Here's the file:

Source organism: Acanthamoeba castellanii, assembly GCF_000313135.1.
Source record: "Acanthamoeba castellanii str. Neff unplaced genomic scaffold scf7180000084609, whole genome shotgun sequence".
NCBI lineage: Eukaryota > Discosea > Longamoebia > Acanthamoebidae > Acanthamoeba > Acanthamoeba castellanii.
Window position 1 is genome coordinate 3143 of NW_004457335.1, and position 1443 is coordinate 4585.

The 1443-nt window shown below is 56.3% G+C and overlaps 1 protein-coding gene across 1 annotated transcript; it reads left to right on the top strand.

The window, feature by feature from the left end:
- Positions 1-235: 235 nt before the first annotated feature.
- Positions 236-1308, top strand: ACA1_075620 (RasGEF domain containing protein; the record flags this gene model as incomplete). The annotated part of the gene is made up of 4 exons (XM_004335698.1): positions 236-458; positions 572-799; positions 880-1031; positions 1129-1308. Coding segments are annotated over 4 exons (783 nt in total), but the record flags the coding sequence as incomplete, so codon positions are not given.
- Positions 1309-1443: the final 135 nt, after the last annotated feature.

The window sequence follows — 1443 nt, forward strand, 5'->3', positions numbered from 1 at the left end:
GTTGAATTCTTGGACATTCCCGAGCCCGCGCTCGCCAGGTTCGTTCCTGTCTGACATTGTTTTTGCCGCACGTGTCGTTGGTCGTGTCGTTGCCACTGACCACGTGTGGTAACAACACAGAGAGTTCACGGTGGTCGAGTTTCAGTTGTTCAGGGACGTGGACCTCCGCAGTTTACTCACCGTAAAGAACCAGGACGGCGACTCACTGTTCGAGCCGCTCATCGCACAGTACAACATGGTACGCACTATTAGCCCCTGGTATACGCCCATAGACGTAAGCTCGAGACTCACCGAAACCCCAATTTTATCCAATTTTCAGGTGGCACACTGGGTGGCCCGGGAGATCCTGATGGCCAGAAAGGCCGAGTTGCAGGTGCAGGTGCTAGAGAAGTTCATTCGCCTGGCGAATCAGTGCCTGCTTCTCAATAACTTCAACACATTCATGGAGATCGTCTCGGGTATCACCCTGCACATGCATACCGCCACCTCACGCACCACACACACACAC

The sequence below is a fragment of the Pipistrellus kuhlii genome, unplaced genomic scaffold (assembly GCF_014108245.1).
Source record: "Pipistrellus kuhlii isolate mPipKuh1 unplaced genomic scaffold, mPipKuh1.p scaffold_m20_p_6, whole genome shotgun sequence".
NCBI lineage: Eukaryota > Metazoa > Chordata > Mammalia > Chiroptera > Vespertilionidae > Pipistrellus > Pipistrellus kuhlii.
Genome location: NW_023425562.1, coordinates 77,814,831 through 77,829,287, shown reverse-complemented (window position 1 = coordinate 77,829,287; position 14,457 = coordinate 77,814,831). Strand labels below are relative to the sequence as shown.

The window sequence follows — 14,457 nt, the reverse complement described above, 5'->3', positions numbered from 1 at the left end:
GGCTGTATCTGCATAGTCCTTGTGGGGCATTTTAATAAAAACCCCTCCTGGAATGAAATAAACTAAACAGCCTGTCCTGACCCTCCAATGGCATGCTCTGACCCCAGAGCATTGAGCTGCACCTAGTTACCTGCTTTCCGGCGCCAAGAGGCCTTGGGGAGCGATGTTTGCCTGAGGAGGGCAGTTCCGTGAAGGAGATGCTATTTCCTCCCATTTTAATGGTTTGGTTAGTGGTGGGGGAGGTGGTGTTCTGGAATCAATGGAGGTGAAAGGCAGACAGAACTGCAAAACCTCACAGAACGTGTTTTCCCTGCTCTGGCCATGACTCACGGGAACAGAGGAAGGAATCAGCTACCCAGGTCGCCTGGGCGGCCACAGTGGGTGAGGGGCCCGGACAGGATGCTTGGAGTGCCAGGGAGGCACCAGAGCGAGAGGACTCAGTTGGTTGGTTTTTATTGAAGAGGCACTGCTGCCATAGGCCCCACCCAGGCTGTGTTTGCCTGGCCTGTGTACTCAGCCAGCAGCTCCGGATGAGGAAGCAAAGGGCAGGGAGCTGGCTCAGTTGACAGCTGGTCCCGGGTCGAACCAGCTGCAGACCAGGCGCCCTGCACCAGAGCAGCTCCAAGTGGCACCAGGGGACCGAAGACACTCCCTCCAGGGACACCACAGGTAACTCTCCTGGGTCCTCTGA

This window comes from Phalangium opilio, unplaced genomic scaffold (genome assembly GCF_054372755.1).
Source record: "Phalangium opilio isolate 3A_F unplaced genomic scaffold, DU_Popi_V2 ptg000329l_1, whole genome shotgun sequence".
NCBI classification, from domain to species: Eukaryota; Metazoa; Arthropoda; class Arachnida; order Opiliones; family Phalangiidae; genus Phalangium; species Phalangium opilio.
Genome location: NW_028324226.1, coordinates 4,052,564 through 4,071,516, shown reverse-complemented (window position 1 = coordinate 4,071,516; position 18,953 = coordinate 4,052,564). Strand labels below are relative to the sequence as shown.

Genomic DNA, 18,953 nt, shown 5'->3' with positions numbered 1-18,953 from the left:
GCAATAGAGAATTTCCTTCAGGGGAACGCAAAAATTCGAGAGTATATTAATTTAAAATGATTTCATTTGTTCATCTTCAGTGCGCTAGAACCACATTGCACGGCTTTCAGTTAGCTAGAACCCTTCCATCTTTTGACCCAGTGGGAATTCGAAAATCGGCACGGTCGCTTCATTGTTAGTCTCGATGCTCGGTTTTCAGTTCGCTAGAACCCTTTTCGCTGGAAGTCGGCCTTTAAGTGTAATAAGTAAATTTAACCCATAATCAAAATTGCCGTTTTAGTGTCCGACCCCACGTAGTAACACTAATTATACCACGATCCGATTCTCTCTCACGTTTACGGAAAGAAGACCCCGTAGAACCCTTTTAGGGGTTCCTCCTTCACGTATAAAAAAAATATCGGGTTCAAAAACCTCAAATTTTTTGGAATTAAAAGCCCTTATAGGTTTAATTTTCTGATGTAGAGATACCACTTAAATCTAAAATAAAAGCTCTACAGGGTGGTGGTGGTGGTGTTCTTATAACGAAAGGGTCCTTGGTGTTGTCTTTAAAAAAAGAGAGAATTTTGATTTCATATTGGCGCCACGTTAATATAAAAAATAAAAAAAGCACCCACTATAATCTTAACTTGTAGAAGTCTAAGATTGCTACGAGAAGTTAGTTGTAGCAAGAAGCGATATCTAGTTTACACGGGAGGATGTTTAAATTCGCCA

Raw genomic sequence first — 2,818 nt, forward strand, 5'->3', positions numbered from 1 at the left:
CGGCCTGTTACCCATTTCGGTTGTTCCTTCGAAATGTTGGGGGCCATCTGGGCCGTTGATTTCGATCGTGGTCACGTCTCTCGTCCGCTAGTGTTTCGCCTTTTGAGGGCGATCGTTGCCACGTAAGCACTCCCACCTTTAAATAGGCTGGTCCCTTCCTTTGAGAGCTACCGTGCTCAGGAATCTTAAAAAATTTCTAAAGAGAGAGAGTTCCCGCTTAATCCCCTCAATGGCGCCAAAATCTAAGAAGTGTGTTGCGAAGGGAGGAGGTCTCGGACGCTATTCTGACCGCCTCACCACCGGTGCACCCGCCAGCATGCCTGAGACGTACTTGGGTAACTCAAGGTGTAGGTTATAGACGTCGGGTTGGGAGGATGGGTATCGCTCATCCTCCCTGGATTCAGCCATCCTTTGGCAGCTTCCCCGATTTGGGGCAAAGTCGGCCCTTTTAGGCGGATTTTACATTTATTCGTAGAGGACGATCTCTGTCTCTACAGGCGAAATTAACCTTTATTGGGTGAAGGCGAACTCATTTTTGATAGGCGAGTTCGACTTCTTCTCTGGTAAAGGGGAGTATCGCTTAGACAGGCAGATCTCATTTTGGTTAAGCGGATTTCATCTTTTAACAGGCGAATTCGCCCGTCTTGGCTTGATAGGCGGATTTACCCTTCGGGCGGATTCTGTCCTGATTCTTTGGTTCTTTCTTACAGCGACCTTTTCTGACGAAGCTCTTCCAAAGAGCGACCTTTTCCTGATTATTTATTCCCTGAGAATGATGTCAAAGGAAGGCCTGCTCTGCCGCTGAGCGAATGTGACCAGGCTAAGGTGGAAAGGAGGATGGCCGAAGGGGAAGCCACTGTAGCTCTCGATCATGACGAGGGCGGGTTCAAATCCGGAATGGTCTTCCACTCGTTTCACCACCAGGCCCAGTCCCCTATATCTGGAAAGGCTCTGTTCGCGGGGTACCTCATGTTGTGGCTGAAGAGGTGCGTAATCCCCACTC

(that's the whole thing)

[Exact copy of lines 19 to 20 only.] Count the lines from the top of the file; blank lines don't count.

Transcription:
Source record: "Phalangium opilio isolate 3A_F unplaced genomic scaffold, DU_Popi_V2 ptg000329l_1, whole genome shotgun sequence".
NCBI classification, from domain to species: Eukaryota; Metazoa; Arthropoda; class Arachnida; order Opiliones; family Phalangiidae; genus Phalangium; species Phalangium opilio.